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Professor Suzie Thomas holds public lectures in Tartu

Suzie Thomas, Professor of Heritage Studies at the University of Antwerp, holds public lectures in University of Tartu and Estonian National Museum.

Suzie Thomas is Professor of Heritage Studies at the University of Antwerp, Belgium. Her main interests are participatory approaches to heritage research, the so-called dark heritage, and amateur contacts with the archaeological heritage. Thomas defended her doctoral dissertation at the International Center for Cultural and Heritage Studies at the University of Newcastle. Prior to joining the University of Antwerp, she worked as an Associate Professor of Cultural Heritage Studies at the University of Helsinki. In April, Thomas will teach at the University of Tartu with the support of the ERASMUS + academic mobility programme.

12 April at 16.00 - presentation “Participatory approaches to heritage” in Estonian National Museum. More information in Facebook (in Estonian).

13 April at 12.15 - lecture “Lapland’s Dark heritage” (Ülikooli 16-104).

Lapland's Dark Heritage: The material and immaterial legacy of the Second World War in Finnish Lapland

Lapland’s Dark Heritage (2014-2018) was an Academy of Finland-funded project that employed multidisciplinary perspective to investigate the impact of the Second World War in Finnish Lapland for local communities. We focused on the villages of Vuotso and Inari, and the city of Rovaniemi. We employed archaeological survey and excavation (in the context of a public archaeology approach), ethnological theories and methods, museological research, and digital ethnography. In this presentation I highlight some of our key findings and surprises that we encountered. I also discuss the legacy of the project in terms of its impact on local tourism and heritage developments, and outline follow-on research that is now in development.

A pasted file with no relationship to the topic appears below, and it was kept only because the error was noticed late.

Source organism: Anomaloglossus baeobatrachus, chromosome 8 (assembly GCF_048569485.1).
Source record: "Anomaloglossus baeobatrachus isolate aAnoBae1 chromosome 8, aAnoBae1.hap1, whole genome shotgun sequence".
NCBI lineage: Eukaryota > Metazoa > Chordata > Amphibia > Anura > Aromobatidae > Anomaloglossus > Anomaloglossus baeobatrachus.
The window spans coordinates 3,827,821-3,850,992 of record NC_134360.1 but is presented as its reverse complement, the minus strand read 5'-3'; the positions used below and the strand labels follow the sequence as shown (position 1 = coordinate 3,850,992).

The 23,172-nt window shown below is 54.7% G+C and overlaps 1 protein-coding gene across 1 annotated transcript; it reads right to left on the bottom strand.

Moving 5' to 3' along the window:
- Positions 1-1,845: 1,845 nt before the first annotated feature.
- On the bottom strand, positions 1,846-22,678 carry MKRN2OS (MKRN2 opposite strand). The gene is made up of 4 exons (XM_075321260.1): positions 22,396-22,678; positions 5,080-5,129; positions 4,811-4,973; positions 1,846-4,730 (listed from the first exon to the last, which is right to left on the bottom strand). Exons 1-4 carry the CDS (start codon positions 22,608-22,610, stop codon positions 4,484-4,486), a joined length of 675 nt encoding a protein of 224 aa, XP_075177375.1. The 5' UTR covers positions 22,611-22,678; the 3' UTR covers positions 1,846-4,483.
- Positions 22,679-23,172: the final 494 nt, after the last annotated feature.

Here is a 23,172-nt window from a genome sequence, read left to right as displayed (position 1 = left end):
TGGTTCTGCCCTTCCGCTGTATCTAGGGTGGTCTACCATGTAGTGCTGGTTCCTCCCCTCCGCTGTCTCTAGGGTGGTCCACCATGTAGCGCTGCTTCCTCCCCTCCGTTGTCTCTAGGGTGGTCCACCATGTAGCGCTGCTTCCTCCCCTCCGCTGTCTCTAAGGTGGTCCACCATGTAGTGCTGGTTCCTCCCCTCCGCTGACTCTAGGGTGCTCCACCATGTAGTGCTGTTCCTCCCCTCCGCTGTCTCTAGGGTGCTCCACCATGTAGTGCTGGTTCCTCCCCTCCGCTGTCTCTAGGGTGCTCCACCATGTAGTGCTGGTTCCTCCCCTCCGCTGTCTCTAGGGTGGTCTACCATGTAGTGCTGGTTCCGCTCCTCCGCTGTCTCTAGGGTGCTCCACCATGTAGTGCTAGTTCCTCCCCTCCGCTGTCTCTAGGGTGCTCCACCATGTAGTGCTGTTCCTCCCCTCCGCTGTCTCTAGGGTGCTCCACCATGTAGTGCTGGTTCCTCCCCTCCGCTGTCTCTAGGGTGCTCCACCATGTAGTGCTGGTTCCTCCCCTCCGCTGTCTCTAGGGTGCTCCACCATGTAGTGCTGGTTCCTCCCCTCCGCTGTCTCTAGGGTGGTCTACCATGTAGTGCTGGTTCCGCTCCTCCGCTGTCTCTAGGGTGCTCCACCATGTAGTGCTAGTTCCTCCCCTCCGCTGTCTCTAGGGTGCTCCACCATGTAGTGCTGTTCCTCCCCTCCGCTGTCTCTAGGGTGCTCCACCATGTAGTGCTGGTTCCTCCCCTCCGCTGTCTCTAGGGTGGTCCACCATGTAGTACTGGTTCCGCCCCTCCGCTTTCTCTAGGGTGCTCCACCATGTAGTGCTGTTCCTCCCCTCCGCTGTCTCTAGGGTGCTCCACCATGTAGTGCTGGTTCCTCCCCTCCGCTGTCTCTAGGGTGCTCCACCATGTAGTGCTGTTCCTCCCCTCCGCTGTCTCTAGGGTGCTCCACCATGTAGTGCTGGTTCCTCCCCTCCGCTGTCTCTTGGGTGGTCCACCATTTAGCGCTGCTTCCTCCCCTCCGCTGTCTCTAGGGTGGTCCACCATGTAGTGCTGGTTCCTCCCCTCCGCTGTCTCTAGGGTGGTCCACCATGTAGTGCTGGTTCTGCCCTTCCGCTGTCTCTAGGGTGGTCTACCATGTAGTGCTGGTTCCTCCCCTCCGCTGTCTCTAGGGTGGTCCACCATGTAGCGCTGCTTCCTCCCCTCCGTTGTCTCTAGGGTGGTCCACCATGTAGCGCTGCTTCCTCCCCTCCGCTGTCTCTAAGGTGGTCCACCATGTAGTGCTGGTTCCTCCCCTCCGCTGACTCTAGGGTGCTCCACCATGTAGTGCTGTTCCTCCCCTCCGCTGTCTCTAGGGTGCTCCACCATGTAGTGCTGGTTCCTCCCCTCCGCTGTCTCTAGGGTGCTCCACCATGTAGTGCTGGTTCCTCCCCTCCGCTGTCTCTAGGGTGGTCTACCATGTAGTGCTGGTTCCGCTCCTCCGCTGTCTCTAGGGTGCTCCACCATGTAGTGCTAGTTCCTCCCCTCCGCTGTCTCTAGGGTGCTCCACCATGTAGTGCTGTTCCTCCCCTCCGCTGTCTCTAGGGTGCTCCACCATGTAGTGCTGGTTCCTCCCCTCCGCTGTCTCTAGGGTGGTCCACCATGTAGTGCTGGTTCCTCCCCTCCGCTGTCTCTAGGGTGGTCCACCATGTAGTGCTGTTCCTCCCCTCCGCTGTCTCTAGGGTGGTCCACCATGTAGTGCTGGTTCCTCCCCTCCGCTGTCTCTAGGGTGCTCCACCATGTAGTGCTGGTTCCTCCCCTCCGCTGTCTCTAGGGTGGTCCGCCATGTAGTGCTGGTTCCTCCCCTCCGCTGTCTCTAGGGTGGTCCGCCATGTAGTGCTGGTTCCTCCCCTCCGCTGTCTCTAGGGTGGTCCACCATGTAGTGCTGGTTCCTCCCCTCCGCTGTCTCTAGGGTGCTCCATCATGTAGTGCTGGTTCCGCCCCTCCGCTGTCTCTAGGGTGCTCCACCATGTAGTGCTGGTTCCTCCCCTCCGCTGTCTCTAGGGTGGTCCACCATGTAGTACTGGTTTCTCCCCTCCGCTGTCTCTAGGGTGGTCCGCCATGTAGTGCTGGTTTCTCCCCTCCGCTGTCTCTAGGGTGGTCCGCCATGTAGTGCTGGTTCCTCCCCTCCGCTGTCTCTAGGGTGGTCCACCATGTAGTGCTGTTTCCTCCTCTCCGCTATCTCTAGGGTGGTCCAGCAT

14 April at 12.15 - lecture “Heritage and Crime” (Jakobi 2-213).

Taking a global perspective, this lecture provides an overview of the different kinds of crime that affect heritage and archaeological heritage in particular. I will present some of the theoretical models that criminologists and others have created to try to understand and predict heritage crimes, and also discuss the challenges and opportunities for researching heritage crime.


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